BC Historical Newspapers

BC Historical Newspapers Logo

BC Historical Newspapers

Coast News Mar 16, 1967

Item Metadata


JSON: xcoastnews-1.0175281.json
JSON-LD: xcoastnews-1.0175281-ld.json
RDF/XML (Pretty): xcoastnews-1.0175281-rdf.xml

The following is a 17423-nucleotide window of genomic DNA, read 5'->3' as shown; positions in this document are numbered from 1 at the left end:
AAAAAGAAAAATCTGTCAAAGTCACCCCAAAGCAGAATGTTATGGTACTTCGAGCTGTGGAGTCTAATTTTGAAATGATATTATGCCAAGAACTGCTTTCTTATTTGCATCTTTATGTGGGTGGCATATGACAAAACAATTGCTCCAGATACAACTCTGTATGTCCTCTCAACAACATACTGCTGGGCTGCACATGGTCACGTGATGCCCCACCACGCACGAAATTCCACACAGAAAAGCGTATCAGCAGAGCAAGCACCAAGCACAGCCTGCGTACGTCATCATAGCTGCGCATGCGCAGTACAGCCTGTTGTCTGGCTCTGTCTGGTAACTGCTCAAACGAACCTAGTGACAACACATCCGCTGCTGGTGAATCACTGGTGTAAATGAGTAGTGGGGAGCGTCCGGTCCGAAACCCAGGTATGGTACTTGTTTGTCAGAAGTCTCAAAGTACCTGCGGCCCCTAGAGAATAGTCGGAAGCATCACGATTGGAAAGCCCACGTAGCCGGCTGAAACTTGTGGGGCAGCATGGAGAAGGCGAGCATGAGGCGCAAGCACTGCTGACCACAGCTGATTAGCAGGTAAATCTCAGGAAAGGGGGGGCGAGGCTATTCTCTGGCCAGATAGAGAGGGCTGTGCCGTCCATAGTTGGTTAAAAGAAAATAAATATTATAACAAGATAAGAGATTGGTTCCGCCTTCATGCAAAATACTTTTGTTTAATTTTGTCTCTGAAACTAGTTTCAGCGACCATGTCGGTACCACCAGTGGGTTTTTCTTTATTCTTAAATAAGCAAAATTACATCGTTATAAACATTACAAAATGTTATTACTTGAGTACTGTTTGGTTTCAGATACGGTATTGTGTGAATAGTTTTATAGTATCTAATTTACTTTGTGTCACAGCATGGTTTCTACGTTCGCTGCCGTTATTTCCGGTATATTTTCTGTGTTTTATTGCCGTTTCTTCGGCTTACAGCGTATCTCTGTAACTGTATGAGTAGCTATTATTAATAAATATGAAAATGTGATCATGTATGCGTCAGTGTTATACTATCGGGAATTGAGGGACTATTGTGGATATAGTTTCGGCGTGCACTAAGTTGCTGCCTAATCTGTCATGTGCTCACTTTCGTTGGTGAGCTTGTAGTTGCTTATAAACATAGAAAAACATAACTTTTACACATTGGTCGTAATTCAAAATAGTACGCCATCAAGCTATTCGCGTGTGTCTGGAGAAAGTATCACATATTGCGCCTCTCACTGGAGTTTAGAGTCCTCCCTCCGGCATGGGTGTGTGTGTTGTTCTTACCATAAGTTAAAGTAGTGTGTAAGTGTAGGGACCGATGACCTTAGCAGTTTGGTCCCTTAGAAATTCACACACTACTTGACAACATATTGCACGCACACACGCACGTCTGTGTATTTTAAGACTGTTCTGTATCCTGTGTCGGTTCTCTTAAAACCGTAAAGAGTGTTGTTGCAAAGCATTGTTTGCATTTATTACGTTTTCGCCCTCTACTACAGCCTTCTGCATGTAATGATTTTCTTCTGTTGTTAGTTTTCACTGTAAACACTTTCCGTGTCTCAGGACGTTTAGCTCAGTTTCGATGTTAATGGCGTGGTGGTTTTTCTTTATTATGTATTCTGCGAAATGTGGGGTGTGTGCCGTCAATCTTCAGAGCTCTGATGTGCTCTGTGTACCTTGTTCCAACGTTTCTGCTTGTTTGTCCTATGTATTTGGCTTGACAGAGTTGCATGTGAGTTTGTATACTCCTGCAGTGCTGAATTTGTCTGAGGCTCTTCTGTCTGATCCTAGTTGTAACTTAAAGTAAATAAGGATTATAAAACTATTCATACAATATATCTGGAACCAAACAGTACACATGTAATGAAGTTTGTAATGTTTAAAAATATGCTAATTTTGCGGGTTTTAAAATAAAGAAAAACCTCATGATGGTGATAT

RDF/JSON: xcoastnews-1.0175281-rdf.json
Turtle: xcoastnews-1.0175281-turtle.txt
N-Triples: xcoastnews-1.0175281-rdf-ntriples.txt
Original Record: xcoastnews-1.0175281-source.json
Full Text

Full Text